This facies consists of poorly to moderately sorted argillaceous and silty sandstones with a clay percentage up to 25%; the sediments are poorly to bimodally sorted. The deposits have a wavy-laminated to structureless or chaotic texture, resulting from adhesion rippling and disruptive processes such as salt precipitation–dissolution and sand injection. The facies is present as meter-scale units and alternates on a meter-scale with aeolian facies and mudflat facies (Appendix Fig. B.3.d. Thin sandflat intervals, typically no more than a few decimeters, may be present between successive aeolian-dune buildups. Sandflat deposits accumulated in the transitional area between dune fields and the desert lake where ground water reached the sediment surface, occasionally resulting in capturing of windblown clay.
The mudflat facies is the mud-rich equivalent of sandflat deposits and contains more than 25% clay. It is particularly common in cored sections from the north of the study area and from cores taken in the Silverpit Formation. The facies comprises red, muddy sandstones and sandy mudstones with a horizontally laminated to wavy laminated texture, reflecting alternating subaqueous and subaerial deposition. Mud cracks and adhesion ripples are common (Fig. 7, photographs 3 and 4). In places, bedding is disrupted due to sand injection and desiccation. The facies alternates on a meter scale with sandflat and desert-lake facies. It was deposited along the flanks of the desert lake, where the high water table resulted in accumulation of clays. Sand that was blown across the mudflat was preserved as adhesion ripples.
This facies is dominated by massive red mudstones, which alternate on a decimeter to meter scale with laminated silty mudstones and intervals of sandy mudstone with disrupted lamination (Fig. 7, photographs 3 and 4). Adhesion ripples and mud cracks are present in the sandy intervals. This facies alternates on a meter scale with mudflat facies. The desert-lake facies is abundant in the northernmost part of the Markham field, especially toward the top of the studied interval. The mudstones accumulated in shallow, marginal parts of the Rotliegend desert lake, under semipermanent high-water-table conditions. Mud cracks and adhesion ripples indicate that these shallow lacustrine areas dried out occasionally, pointing at contraction of the Rotliegend desert lake.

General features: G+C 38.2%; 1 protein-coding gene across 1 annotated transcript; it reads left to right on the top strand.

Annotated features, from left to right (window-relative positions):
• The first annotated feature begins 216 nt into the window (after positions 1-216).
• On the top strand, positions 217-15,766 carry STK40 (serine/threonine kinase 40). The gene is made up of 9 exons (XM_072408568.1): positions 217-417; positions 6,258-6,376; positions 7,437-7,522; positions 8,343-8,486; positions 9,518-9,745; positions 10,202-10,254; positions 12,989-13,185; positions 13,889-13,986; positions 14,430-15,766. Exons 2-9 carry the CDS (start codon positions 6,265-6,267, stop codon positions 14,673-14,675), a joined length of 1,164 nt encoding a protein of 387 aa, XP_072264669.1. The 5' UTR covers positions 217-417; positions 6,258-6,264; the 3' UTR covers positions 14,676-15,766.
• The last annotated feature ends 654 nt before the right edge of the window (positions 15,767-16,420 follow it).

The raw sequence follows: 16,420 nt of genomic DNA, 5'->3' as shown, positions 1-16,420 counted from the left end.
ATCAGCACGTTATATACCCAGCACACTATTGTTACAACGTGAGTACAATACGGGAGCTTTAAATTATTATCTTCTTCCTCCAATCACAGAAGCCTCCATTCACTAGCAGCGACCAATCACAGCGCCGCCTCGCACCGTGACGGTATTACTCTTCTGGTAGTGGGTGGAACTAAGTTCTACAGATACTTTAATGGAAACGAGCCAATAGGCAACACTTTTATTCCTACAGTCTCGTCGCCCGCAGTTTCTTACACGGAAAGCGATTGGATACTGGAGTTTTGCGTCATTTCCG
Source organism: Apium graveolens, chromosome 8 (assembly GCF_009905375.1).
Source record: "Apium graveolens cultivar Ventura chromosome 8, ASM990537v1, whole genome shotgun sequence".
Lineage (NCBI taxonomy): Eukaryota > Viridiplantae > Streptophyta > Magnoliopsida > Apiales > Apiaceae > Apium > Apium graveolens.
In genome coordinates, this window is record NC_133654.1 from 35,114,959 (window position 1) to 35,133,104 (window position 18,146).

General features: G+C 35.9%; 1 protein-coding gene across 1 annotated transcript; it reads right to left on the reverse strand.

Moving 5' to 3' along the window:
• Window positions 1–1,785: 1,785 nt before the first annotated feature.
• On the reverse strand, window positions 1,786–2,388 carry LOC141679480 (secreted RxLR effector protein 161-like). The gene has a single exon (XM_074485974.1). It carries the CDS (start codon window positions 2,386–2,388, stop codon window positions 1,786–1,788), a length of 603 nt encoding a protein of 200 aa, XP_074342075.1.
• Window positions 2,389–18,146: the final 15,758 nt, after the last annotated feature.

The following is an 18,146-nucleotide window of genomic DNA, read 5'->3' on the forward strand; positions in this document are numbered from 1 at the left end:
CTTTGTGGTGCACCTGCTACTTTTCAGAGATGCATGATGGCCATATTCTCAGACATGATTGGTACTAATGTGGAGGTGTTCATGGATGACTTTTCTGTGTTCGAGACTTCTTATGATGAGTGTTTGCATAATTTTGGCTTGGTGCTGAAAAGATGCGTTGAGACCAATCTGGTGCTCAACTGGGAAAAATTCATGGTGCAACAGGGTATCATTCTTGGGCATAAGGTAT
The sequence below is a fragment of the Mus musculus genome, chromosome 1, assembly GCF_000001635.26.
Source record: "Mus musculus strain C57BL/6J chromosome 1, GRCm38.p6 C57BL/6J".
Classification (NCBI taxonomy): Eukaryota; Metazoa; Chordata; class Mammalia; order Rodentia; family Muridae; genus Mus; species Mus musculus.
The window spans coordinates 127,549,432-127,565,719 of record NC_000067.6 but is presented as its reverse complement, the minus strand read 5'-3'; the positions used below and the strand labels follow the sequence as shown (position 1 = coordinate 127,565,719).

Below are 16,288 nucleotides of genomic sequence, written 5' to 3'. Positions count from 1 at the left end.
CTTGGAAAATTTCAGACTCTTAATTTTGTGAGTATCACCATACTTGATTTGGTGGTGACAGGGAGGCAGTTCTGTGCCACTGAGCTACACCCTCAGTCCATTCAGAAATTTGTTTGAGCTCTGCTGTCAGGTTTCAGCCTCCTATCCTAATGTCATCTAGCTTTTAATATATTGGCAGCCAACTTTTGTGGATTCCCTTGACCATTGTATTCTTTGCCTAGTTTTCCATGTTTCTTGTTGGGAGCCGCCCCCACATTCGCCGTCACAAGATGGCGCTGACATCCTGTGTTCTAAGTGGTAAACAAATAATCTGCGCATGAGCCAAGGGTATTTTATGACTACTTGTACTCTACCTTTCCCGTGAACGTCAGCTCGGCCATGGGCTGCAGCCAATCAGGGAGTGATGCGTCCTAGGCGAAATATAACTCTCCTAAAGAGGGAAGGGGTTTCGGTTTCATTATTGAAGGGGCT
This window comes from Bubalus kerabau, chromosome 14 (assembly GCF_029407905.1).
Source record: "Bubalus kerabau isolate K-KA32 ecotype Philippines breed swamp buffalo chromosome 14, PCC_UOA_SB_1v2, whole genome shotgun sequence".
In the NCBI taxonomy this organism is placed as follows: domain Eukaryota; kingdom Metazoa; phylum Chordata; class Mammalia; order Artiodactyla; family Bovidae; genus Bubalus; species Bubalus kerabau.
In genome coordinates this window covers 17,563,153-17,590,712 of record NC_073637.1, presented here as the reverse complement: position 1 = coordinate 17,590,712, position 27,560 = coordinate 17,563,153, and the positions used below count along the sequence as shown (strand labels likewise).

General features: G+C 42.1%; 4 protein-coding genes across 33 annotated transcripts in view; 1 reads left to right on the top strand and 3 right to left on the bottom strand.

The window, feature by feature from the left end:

Sedimentary Facies in Uncored Intervals
Sedimentary facies were assigned to uncored intervals using wireline logs (Fig. 8). Bailey and Lloyd (2001) demonstrated for the Rotliegend in the Markham area that the gamma-ray (GR) log is a crude proxy for lithology and that it can be used for basic facies breakdown. Due to higher GR values for clay-rich facies there is a general trend toward higher GR values from aeolian sandstones, via sandflat and mudflat to desert-lake deposits. Because clay content is low in both aeolian-dune and aeolian-sandsheet facies, those facies cannot be distinguished based on GR values. They were grouped under the log-facies name “aeolian-dune”, although not necessarily cross-laminated. The facies was assigned to log intervals that are characterised by continuously low (minimal) GR values and a low-amplitude pattern. Typical GR values for pure sandstone vary by well: they are mostly 20–25 API, but may be as high as 40–50 API.